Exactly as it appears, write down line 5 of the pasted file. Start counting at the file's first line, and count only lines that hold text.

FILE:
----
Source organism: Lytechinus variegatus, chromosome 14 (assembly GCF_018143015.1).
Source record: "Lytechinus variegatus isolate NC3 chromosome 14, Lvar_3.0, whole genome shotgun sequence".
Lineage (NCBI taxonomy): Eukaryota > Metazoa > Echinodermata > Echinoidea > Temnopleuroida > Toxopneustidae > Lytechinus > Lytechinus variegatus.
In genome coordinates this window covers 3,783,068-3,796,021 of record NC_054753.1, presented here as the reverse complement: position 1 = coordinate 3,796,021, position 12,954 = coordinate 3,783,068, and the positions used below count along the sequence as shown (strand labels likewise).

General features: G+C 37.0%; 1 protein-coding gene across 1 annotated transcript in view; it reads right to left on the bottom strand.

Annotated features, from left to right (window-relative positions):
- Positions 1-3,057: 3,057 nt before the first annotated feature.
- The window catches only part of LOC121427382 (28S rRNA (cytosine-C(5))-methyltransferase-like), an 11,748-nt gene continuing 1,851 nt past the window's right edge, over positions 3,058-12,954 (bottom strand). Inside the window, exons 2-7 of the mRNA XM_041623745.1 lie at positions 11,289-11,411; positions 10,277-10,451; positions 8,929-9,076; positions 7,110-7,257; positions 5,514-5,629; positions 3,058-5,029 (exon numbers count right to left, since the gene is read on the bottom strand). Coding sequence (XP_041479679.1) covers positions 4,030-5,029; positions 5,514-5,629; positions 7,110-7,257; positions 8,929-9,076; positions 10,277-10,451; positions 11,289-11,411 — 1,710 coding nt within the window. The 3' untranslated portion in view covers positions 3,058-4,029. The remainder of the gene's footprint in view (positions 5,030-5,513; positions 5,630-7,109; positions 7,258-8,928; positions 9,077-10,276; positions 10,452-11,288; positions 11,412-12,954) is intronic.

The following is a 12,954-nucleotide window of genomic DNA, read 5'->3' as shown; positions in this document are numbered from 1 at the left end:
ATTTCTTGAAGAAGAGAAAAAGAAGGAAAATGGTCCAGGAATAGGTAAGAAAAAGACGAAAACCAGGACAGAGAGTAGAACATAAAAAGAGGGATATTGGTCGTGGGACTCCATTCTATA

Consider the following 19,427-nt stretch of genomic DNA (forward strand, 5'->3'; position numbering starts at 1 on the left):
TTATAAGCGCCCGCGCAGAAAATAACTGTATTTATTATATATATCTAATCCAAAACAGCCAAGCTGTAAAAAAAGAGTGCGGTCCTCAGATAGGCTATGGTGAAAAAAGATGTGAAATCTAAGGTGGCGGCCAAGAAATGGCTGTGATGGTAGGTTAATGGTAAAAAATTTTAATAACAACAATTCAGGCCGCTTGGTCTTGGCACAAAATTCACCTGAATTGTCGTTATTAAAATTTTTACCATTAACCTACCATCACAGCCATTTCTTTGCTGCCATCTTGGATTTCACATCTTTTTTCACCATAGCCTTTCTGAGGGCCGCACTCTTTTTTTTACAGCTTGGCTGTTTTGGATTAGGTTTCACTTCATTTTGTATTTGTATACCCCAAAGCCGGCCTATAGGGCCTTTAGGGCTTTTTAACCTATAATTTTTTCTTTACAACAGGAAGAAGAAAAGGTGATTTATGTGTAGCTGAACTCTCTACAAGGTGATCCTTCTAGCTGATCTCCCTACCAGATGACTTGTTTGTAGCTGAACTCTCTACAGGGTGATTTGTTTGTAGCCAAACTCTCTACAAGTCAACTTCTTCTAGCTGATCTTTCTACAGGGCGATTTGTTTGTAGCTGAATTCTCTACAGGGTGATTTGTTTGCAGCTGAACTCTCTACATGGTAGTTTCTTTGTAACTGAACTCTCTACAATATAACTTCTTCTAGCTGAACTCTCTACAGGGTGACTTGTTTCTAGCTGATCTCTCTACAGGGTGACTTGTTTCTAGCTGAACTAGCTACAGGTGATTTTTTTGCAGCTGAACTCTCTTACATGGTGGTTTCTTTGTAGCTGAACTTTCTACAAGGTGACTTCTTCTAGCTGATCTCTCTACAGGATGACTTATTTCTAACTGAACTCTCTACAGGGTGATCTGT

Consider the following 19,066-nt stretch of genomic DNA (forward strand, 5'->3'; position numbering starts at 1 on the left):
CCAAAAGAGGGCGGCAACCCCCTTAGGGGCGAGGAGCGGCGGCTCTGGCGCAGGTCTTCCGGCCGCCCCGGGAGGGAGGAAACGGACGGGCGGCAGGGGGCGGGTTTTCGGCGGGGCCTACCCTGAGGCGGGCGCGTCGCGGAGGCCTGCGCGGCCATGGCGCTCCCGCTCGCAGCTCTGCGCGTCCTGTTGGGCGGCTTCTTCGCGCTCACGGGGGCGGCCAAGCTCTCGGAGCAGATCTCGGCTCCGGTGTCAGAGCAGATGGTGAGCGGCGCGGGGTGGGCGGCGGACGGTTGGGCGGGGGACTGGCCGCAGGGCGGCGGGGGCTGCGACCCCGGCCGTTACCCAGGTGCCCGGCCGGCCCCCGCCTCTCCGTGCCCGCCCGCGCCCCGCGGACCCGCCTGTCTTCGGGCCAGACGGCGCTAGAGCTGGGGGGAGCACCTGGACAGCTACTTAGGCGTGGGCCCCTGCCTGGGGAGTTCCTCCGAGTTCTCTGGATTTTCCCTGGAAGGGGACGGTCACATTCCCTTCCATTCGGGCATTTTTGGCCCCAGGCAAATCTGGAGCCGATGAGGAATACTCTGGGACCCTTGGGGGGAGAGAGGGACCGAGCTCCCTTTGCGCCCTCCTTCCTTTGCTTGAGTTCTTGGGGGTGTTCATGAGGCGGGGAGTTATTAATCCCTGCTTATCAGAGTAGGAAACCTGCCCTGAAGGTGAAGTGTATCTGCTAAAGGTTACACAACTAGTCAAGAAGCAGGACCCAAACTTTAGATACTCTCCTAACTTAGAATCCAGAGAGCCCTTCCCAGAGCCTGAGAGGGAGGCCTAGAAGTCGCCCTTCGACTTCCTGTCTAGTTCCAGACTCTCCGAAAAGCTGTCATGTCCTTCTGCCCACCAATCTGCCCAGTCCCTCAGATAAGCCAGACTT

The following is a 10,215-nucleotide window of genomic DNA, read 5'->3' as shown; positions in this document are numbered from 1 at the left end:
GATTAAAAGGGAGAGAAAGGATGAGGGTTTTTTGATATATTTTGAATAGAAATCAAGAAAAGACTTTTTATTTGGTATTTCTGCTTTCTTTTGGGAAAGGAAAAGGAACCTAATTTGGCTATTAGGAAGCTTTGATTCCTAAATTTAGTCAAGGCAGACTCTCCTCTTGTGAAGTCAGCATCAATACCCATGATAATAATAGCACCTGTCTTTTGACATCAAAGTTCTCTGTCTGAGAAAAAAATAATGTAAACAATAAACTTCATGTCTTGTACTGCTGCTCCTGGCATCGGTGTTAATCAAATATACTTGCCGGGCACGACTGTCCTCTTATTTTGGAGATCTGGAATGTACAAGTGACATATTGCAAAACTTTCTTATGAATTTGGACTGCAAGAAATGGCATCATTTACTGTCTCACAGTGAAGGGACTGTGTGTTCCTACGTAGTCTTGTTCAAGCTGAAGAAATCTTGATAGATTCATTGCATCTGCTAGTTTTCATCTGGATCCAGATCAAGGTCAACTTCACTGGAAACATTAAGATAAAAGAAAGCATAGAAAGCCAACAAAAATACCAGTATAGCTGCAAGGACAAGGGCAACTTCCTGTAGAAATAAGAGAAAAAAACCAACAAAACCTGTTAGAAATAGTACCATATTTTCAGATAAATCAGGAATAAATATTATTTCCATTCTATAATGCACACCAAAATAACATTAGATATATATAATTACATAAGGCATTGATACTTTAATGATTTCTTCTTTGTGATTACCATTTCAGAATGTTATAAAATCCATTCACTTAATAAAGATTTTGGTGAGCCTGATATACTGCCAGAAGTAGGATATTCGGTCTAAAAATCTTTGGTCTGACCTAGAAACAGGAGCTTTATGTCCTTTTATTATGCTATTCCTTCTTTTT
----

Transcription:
General features: G+C 37.0%; 1 protein-coding gene across 1 annotated transcript in view; it reads right to left on the bottom strand.